Schrödinger solution

In the solution to the Schrödinger equation, which is non-relativistic, hydrogen-like atomic orbitals are eigenfunctions of the one-electron angular momentum operator L and its z component Lz. A hydrogen-like atomic orbital is uniquely identified by the values of the principal quantum number n, the angular momentum quantum number l, and the magnetic quantum number m. The energy eigenvalues do not depend on l or m, but solely on n. To these must be added the two-valued spin quantum number ms = ±​12, setting the stage for the Aufbau principle. This principle restricts the allowed values of the four quantum numbers in electron configurations of more-electron atoms. In hydrogen-like atoms all degenerate orbitals of fixed n and l, m and s varying between certain values (see below) form an atomic shell.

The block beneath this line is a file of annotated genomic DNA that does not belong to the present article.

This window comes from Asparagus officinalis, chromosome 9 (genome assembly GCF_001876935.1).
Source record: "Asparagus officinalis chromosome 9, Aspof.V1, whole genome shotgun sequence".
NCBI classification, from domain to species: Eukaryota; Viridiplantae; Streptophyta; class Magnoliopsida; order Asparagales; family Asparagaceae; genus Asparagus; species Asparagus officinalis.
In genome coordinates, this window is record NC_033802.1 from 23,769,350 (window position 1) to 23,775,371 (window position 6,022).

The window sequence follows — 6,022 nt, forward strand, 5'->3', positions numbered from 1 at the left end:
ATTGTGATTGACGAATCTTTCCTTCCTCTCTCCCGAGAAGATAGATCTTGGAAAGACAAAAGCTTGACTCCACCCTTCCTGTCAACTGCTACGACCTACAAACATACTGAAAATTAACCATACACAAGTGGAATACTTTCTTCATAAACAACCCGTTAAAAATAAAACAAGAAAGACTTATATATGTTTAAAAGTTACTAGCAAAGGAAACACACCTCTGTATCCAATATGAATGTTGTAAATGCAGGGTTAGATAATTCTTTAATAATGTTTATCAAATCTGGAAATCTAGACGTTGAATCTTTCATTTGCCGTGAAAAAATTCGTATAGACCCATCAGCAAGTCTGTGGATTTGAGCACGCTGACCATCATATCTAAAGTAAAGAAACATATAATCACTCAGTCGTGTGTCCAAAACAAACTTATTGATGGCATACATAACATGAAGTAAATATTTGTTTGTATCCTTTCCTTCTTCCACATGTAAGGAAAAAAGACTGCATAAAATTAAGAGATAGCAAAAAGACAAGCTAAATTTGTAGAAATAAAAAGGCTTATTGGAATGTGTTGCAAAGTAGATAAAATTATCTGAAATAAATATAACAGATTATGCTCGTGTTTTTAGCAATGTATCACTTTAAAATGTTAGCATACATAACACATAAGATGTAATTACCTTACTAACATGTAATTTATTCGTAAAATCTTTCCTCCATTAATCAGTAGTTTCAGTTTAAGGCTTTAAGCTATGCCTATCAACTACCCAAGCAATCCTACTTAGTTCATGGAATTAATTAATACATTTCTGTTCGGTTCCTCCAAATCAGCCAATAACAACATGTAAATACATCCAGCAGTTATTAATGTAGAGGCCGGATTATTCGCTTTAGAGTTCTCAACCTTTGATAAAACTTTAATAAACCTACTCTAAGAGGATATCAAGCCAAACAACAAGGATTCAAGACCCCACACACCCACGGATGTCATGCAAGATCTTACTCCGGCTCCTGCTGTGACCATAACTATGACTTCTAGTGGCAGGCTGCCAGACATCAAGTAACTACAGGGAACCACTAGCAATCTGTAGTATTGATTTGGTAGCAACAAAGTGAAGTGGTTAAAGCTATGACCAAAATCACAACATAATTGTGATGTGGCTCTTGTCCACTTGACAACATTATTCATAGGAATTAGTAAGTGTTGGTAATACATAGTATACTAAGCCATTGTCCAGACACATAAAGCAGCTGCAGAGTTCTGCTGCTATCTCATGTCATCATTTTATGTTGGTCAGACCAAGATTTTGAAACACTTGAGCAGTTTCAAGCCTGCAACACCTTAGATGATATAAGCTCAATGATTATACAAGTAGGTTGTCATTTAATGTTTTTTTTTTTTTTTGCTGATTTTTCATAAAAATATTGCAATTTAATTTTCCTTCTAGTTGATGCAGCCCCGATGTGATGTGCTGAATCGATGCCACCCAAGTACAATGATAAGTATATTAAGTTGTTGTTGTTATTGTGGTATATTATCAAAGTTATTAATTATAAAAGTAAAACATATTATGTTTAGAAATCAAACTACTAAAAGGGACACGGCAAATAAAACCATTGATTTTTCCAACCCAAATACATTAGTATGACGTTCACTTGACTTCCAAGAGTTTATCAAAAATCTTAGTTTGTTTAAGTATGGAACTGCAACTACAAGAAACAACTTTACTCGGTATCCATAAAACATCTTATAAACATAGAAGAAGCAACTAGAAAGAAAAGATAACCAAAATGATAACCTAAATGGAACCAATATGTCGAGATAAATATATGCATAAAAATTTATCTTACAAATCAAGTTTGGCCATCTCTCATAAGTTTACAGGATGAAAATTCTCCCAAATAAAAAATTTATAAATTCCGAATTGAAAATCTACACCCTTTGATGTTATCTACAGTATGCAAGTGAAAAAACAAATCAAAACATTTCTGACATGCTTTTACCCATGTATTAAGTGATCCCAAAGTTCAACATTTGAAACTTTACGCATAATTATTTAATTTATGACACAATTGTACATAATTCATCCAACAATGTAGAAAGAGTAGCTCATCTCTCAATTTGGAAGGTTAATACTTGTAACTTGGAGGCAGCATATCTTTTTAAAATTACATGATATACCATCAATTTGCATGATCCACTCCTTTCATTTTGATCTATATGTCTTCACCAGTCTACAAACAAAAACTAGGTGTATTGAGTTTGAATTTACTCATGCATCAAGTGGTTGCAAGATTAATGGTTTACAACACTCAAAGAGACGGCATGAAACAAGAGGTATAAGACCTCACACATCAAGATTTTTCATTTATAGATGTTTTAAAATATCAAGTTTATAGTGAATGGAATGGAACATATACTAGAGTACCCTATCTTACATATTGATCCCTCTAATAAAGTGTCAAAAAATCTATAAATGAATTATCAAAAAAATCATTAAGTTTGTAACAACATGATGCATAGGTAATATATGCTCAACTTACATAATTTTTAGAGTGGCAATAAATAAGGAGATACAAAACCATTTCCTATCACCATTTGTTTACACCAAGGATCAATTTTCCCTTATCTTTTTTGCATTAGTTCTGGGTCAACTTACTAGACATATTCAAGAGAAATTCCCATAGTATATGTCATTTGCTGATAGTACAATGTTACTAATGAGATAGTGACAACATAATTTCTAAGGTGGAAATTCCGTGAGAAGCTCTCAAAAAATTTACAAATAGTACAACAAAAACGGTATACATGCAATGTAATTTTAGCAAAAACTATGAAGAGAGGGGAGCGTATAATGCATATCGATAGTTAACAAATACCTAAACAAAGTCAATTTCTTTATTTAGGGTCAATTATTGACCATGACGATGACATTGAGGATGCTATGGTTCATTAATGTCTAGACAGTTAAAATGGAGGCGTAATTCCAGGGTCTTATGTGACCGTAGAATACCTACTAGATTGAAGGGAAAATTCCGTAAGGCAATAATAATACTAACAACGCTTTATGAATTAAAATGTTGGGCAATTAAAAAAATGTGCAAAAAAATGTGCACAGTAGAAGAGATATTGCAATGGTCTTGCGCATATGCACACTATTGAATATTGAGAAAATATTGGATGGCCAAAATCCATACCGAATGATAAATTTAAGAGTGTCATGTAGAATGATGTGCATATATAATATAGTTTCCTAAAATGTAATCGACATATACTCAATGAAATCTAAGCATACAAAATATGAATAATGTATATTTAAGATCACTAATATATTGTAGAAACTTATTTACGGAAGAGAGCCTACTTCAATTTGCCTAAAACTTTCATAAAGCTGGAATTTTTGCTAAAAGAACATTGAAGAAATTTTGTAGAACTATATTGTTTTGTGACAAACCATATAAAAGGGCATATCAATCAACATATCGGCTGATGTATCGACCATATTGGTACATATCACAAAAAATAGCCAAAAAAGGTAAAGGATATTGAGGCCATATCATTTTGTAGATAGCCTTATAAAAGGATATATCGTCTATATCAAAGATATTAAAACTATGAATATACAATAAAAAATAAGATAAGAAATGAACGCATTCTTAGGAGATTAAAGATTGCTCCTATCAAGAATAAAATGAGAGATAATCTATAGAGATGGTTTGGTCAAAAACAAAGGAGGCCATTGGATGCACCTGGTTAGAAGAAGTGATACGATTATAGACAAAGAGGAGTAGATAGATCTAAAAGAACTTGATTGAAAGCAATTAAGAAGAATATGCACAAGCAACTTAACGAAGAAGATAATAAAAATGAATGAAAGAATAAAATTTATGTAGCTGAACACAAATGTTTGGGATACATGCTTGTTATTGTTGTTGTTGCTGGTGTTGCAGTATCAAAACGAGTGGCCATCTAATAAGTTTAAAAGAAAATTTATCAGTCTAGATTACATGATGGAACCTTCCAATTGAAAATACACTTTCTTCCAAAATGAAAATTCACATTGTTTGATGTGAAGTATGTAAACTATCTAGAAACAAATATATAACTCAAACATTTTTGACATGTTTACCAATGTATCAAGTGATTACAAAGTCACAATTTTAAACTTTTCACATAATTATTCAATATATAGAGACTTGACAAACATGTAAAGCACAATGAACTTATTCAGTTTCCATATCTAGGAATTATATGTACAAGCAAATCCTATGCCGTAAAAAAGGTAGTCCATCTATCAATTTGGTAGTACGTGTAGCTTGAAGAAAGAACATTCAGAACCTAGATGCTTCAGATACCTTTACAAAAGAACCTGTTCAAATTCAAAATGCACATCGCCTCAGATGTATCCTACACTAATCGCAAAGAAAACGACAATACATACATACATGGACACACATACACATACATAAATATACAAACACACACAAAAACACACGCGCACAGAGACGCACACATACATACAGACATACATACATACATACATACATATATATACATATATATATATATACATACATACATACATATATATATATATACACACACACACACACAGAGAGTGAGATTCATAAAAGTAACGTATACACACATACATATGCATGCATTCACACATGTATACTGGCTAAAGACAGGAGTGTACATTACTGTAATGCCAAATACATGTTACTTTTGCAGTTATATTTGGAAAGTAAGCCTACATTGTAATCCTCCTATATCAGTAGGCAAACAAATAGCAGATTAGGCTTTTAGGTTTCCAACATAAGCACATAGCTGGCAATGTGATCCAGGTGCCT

The Schrödinger equation of atoms or ions with more than one electron has not been solved analytically, because of the computational difficulty imposed by the Coulomb interaction between the electrons. Numerical methods must be applied in order to obtain (approximate) wavefunctions or other properties from quantum mechanical calculations. Due to the spherical symmetry (of the Hamiltonian), the total angular momentum J of an atom is a conserved quantity. Many numerical procedures start from products of atomic orbitals that are eigenfunctions of the one-electron operators L and Lz. The radial parts of these atomic orbitals are sometimes numerical tables or are sometimes Slater orbitals. By angular momentum coupling many-electron eigenfunctions of J2 (and possibly S2) are constructed.